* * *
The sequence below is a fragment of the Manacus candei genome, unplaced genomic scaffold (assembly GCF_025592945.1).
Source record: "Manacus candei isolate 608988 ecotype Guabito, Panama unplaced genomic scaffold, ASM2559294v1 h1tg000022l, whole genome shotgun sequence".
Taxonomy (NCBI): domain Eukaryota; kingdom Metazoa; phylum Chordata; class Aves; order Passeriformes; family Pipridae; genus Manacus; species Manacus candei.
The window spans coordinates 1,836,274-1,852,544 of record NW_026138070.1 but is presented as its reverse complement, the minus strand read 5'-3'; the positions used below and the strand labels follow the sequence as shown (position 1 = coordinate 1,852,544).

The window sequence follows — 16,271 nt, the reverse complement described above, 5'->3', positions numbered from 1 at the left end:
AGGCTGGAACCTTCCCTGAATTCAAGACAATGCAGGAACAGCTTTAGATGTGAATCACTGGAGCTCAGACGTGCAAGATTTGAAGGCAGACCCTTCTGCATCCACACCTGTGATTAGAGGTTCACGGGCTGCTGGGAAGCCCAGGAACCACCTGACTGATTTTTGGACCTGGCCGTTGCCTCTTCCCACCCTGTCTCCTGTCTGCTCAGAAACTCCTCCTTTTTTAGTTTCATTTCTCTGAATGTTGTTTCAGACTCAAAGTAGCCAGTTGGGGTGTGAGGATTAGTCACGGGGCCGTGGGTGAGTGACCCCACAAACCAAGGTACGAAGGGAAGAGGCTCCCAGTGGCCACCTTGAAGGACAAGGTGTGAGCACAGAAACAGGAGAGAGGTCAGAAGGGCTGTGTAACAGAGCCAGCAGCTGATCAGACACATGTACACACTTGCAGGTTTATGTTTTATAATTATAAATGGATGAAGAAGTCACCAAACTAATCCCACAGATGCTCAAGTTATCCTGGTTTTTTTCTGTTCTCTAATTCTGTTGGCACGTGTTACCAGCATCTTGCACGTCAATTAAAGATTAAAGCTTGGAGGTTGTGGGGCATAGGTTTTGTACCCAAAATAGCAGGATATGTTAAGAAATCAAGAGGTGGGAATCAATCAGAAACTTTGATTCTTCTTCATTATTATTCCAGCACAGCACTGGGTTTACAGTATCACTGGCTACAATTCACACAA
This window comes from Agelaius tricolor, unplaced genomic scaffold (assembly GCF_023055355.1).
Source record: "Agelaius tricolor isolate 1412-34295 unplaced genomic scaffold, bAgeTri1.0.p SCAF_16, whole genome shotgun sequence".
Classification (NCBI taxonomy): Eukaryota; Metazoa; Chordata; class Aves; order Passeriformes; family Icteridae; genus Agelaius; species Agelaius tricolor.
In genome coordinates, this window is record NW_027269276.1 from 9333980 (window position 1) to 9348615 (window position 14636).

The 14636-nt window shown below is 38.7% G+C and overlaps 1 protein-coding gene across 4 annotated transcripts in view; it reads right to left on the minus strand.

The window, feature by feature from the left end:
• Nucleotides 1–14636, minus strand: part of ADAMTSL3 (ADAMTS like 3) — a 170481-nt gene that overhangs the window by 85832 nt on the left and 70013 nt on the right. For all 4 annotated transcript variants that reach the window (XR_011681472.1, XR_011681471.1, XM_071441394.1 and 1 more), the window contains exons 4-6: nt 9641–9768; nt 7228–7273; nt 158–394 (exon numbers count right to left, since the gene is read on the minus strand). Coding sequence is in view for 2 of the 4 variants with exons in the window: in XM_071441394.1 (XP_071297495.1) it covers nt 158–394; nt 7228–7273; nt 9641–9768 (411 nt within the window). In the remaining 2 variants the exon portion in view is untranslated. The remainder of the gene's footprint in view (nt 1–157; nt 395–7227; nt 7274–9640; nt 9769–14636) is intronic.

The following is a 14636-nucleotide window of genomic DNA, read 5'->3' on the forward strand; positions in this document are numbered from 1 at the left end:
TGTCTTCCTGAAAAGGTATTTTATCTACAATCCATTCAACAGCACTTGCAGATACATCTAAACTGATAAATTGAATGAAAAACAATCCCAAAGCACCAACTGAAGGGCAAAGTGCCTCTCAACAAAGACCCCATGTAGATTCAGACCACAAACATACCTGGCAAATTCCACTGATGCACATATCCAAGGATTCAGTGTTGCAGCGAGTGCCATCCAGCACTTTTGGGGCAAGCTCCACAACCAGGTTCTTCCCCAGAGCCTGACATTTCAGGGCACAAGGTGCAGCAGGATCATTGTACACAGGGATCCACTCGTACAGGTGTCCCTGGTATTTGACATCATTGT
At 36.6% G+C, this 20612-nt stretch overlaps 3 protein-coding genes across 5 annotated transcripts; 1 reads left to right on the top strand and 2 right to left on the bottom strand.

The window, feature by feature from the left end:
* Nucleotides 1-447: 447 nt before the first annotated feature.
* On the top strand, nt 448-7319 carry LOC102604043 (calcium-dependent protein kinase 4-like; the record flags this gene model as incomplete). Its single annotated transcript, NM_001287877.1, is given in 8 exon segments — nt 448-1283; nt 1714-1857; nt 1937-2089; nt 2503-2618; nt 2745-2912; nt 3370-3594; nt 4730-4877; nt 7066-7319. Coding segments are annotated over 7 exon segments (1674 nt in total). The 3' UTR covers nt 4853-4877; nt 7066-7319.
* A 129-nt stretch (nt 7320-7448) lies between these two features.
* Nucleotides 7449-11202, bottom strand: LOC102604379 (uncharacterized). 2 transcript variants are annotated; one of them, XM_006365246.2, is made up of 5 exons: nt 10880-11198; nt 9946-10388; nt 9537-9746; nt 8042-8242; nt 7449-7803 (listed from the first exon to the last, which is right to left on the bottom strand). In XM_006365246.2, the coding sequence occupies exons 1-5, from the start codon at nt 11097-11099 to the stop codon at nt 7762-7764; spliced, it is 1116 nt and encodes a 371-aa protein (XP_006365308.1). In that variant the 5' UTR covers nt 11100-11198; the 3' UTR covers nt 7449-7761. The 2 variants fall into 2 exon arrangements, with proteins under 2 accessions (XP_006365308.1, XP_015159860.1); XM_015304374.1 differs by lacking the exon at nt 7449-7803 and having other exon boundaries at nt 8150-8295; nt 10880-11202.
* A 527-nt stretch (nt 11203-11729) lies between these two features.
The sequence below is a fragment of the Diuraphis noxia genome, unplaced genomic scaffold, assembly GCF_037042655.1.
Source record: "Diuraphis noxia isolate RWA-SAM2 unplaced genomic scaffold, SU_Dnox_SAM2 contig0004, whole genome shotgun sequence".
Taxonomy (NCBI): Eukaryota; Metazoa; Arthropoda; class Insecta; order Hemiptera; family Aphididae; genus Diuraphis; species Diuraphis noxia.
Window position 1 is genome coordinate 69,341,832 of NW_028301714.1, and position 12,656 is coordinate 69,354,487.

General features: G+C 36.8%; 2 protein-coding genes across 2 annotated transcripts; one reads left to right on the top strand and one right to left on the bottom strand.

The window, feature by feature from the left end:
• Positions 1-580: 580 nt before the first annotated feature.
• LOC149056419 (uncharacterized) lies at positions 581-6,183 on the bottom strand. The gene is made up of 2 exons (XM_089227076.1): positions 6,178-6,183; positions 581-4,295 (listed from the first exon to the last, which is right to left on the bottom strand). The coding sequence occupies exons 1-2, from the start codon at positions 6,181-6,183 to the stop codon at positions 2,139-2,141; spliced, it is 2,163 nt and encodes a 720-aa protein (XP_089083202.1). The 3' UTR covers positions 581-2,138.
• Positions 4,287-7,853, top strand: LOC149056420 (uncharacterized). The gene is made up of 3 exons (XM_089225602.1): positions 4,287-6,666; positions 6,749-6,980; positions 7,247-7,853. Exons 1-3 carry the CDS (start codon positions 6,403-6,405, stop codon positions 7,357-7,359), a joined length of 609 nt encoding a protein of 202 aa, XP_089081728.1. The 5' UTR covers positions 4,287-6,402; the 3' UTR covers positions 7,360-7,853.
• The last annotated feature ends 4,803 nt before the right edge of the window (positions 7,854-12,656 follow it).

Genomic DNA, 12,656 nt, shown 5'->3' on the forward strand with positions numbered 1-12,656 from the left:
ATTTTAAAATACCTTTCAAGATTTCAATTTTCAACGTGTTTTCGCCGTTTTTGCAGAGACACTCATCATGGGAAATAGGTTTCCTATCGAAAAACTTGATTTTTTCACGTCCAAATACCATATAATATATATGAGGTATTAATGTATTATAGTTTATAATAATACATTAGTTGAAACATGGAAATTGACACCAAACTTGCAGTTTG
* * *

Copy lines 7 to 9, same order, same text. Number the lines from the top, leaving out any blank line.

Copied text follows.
This window comes from Agelaius tricolor, unplaced genomic scaffold (assembly GCF_023055355.1).
Source record: "Agelaius tricolor isolate 1412-34295 unplaced genomic scaffold, bAgeTri1.0.p SCAF_16, whole genome shotgun sequence".
Classification (NCBI taxonomy): Eukaryota; Metazoa; Chordata; class Aves; order Passeriformes; family Icteridae; genus Agelaius; species Agelaius tricolor.